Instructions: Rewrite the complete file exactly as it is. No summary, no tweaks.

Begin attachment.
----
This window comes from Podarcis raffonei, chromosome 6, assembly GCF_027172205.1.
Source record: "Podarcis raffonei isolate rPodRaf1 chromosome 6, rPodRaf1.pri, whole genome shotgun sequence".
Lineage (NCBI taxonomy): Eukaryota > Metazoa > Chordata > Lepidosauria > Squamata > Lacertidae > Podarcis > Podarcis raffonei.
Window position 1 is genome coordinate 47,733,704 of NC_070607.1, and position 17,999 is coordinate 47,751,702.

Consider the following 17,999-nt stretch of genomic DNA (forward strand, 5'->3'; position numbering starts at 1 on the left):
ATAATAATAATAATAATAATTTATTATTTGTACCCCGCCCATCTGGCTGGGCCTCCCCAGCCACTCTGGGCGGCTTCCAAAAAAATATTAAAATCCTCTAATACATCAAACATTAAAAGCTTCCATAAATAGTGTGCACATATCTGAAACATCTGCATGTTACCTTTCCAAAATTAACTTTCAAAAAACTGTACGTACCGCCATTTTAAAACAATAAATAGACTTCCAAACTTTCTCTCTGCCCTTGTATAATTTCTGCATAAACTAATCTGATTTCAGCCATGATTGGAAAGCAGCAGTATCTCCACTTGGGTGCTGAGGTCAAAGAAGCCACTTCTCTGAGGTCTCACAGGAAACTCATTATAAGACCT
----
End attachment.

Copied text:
This window comes from Podarcis raffonei, chromosome 6, assembly GCF_027172205.1.
Source record: "Podarcis raffonei isolate rPodRaf1 chromosome 6, rPodRaf1.pri, whole genome shotgun sequence".
Lineage (NCBI taxonomy): Eukaryota > Metazoa > Chordata > Lepidosauria > Squamata > Lacertidae > Podarcis > Podarcis raffonei.
Window position 1 is genome coordinate 47,733,704 of NC_070607.1, and position 17,999 is coordinate 47,751,702.

Consider the following 17,999-nt stretch of genomic DNA (forward strand, 5'->3'; position numbering starts at 1 on the left):
ATAATAATAATAATAATAATTTATTATTTGTACCCCGCCCATCTGGCTGGGCCTCCCCAGCCACTCTGGGCGGCTTCCAAAAAAATATTAAAATCCTCTAATACATCAAACATTAAAAGCTTCCATAAATAGTGTGCACATATCTGAAACATCTGCATGTTACCTTTCCAAAATTAACTTTCAAAAAACTGTACGTACCGCCATTTTAAAACAATAAATAGACTTCCAAACTTTCTCTCTGCCCTTGTATAATTTCTGCATAAACTAATCTGATTTCAGCCATGATTGGAAAGCAGCAGTATCTCCACTTGGGTGCTGAGGTCAAAGAAGCCACTTCTCTGAGGTCTCACAGGAAACTCATTATAAGACCT